15A.2 Some Challenges and Successes Associated with using Storm-Scale Modeling at a NWS Forecast Office

Thursday, 27 January 2011: 3:45 PM
613/614 (Washington State Convention Center)
Alexander O. Tardy, NOAA/NWS, San Diego, CA
Manuscript (2.1 MB)

Numerical Weather Prediction has evolved substantially over the past decade. Recent improvements to the National Centers for Environmental Prediction (NCEP)'s Global Forecast System have removed grid-scale convection problems, but mesoscale models such as the NCEP's North American Mesoscale model continue to struggle with the timing, initiation, intensity, evolution, propagation, longevity and placement of moist convection. In most cases, models run with grid spacings between 10 and 15 km effectively release convective available potential energy via their convective parameterizations, but are far from realistic or practical for storm-scale modeling.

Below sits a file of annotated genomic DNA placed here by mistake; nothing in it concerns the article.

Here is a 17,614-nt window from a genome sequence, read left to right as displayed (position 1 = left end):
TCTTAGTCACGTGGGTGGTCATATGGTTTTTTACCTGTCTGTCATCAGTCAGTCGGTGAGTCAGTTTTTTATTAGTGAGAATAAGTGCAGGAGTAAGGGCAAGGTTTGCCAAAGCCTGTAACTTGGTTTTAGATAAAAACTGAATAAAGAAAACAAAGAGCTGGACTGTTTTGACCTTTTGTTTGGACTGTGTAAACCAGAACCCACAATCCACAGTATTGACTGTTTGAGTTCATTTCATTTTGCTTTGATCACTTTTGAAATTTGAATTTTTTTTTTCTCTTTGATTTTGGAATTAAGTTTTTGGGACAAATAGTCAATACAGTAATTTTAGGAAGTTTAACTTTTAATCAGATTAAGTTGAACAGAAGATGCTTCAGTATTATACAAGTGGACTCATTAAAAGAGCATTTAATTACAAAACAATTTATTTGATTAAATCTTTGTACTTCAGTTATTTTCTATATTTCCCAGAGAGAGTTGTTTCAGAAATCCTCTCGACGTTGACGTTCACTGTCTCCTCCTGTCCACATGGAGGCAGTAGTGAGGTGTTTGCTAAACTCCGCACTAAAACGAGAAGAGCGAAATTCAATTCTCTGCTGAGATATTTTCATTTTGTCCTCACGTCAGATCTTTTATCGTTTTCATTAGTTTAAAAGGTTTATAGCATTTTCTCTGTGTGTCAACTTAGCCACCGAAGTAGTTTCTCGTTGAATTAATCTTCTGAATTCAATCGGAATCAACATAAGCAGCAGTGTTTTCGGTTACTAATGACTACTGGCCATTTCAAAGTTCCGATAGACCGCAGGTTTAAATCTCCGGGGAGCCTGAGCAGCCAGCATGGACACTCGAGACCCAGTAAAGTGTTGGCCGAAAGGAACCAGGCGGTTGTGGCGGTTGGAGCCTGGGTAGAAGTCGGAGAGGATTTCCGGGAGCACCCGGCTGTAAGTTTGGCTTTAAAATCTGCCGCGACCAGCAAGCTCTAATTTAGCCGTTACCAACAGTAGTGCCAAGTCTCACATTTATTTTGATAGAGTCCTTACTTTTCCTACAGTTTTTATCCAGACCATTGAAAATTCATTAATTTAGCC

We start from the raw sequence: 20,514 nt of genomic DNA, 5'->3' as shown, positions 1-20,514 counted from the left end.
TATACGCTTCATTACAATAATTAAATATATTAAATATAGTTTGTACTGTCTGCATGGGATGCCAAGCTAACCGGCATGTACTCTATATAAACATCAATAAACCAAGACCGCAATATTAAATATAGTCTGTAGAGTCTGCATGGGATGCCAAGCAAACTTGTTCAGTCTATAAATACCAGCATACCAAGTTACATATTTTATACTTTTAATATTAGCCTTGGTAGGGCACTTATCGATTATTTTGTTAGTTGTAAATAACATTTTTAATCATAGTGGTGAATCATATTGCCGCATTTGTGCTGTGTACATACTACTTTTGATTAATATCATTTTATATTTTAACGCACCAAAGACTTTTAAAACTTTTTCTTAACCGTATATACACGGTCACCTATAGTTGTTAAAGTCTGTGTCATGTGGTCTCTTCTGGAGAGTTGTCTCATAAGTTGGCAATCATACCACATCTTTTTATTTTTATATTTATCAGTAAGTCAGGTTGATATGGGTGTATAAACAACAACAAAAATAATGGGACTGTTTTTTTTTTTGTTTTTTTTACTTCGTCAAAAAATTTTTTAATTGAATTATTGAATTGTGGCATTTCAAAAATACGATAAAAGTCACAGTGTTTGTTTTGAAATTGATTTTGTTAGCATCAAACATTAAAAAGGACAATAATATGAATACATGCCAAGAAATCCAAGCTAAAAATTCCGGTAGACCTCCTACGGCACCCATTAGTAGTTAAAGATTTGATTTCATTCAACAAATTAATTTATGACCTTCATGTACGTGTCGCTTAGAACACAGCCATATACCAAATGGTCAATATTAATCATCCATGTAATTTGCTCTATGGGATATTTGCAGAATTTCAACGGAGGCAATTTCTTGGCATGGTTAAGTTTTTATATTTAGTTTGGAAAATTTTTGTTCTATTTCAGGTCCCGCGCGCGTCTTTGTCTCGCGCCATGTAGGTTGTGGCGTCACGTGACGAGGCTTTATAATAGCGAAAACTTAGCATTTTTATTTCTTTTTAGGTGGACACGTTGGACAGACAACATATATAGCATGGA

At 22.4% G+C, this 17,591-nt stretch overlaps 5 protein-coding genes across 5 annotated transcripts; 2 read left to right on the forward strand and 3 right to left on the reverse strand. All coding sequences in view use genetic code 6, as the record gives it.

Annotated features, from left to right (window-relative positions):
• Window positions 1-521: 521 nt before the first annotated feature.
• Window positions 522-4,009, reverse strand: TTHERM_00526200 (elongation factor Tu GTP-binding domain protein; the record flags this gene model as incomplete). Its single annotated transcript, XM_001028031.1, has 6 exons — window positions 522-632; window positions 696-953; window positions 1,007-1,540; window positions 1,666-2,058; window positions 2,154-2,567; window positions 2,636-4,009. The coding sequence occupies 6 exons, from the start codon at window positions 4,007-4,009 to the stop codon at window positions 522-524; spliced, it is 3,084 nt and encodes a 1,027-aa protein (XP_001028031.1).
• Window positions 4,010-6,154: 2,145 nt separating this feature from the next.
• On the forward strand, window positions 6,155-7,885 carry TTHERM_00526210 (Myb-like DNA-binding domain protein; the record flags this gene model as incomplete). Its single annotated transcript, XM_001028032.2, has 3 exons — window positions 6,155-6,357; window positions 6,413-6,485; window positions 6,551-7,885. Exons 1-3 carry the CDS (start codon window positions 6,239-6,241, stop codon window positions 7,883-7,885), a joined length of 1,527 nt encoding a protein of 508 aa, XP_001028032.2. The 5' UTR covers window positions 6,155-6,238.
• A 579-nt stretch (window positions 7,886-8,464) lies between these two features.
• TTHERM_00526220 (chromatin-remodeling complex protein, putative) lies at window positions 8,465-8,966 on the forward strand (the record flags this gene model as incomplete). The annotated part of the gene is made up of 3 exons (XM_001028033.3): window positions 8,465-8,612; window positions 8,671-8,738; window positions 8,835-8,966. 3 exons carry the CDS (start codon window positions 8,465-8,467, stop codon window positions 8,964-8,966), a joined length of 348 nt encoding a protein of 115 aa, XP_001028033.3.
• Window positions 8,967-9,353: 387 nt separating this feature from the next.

Forecasters at the NWS Corpus Christi Weather Forecast Office have tried applying the output from several high resolution models to short-term weather prediction. This presentation will share the results, challenges and successes associated with using storm-scale modeling in operations, and present the advantages for explicitly predicting moist convection over convective parameterization. Given these developments, it has become critical for forecasters to be trained on the use of convection-allowing models which often provide improved precipitation forecasts and detailed convective-scale information.

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